Word recall is facilitated when deep (e.g. semantic) processing is applied during encoding. This fact raises the question of the existence of specific brain mechanisms supporting different levels of information processing that can modulate incidental memory performance. In this study we obtained spatiotemporal brain activation profiles, using magnetic source imaging, from 10 adult volunteers as they performed a shallow (phonological) processing task and a deep (semantic) processing task. When phonological analysis of the word stimuli into their constituent phonemes was required, activation was largely restricted to the posterior portion of the left superior temporal gyrus (area 22). Conversely, when access to lexical/semantic representations was required, activation was found predominantly in the left middle temporal gyrus and medial temporal cortex. The differential engagement of each mechanism during word encoding was associated with dramatic changes in subsequent incidental memory performance.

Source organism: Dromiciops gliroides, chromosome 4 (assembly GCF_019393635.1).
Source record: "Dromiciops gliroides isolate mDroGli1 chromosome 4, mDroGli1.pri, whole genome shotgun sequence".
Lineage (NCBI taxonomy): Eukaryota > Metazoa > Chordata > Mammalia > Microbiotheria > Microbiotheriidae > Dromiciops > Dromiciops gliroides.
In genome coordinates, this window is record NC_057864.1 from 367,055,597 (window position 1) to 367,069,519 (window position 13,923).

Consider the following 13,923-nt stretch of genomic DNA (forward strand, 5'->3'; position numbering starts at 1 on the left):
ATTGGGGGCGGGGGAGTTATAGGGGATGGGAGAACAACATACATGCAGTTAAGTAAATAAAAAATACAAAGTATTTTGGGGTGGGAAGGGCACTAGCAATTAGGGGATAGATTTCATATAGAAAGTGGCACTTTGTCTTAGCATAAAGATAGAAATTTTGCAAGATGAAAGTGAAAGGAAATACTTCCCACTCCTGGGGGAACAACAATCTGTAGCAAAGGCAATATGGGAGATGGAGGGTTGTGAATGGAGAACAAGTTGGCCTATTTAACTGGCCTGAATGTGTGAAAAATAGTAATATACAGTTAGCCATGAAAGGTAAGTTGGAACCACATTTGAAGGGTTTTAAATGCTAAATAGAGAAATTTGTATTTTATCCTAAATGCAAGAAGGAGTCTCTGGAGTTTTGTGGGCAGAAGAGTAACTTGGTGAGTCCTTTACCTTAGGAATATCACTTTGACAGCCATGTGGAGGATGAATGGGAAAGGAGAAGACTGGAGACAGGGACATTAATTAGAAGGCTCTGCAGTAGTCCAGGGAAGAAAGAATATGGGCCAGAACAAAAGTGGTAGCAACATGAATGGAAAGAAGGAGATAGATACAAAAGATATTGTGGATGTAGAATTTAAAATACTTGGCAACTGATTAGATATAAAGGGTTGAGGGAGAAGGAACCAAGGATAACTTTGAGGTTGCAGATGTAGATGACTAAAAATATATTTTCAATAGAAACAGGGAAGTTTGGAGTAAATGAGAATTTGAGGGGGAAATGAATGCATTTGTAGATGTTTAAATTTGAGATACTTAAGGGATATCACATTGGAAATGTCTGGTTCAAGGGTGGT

19. Medial temporal lobe structure and cognition in individuals with schizophrenia and in their non-psychotic siblings.

    Science.gov (United States)

    Karnik-Henry, Meghana S; Wang, Lei; Barch, Deanna M; Harms, Michael P; Campanella, Carolina; Csernansky, John G

    2012-07-01